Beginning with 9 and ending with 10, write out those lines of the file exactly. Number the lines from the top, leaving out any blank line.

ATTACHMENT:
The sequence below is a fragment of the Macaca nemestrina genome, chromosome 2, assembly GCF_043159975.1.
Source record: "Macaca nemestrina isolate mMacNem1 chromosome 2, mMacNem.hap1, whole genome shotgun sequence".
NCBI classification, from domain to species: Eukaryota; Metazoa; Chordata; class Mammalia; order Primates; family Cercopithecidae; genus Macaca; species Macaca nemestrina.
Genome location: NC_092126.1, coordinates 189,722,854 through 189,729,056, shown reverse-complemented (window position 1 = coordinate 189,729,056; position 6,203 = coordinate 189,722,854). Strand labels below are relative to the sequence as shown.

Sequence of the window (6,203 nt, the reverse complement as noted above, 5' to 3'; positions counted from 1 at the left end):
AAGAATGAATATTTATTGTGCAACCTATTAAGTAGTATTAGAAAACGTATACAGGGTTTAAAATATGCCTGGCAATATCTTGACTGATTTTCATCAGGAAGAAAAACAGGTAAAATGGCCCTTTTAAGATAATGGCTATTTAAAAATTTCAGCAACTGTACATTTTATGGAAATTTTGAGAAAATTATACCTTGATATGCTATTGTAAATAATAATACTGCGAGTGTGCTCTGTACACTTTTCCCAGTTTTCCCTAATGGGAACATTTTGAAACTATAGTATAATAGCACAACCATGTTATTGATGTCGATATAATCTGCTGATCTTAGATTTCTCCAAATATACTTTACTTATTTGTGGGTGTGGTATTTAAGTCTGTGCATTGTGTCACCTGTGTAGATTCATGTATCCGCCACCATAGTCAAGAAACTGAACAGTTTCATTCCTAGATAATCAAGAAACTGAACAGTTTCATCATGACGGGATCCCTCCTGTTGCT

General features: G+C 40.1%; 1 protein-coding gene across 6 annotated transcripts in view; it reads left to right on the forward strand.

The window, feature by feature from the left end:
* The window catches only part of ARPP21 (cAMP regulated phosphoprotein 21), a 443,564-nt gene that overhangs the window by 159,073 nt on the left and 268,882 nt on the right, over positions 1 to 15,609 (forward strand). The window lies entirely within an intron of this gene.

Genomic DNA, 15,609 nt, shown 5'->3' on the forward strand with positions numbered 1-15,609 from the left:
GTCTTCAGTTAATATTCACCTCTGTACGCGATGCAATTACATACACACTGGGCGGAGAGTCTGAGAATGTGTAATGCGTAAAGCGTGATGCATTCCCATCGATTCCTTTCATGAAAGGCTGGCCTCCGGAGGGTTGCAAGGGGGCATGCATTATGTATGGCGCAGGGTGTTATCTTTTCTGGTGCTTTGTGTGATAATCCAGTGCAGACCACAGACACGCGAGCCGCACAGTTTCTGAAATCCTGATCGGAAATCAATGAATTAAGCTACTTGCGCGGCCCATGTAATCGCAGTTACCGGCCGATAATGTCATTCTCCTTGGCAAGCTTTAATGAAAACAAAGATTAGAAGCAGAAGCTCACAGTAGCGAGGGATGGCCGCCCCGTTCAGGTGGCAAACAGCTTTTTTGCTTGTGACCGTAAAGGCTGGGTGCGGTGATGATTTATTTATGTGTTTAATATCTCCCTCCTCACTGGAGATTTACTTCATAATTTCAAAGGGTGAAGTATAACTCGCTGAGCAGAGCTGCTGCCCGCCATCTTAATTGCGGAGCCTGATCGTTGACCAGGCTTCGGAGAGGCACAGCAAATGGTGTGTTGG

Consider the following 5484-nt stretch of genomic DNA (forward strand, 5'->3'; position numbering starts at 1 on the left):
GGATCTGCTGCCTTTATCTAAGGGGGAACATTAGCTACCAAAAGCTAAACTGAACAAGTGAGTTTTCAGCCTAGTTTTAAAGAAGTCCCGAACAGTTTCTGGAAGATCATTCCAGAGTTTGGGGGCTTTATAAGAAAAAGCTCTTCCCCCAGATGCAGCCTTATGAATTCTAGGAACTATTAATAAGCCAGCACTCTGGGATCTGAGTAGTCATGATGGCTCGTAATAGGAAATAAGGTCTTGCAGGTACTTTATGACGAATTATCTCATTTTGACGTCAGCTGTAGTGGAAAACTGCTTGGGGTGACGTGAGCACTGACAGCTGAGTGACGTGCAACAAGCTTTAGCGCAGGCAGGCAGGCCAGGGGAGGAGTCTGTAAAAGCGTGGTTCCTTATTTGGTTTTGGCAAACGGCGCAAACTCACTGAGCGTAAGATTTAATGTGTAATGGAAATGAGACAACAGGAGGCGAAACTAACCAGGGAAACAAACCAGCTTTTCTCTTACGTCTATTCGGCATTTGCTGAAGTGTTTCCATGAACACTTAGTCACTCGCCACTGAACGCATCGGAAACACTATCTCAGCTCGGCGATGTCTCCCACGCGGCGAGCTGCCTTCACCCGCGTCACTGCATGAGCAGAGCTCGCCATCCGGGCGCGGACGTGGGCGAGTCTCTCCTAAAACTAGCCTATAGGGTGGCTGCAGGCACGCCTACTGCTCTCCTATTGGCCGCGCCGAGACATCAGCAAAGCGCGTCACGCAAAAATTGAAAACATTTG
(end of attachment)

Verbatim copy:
* The window catches only part of ARPP21 (cAMP regulated phosphoprotein 21), a 443,564-nt gene that overhangs the window by 159,073 nt on the left and 268,882 nt on the right, over positions 1 to 15,609 (forward strand). The window lies entirely within an intron of this gene.

Genomic DNA, 15,609 nt, shown 5'->3' on the forward strand with positions numbered 1-15,609 from the left: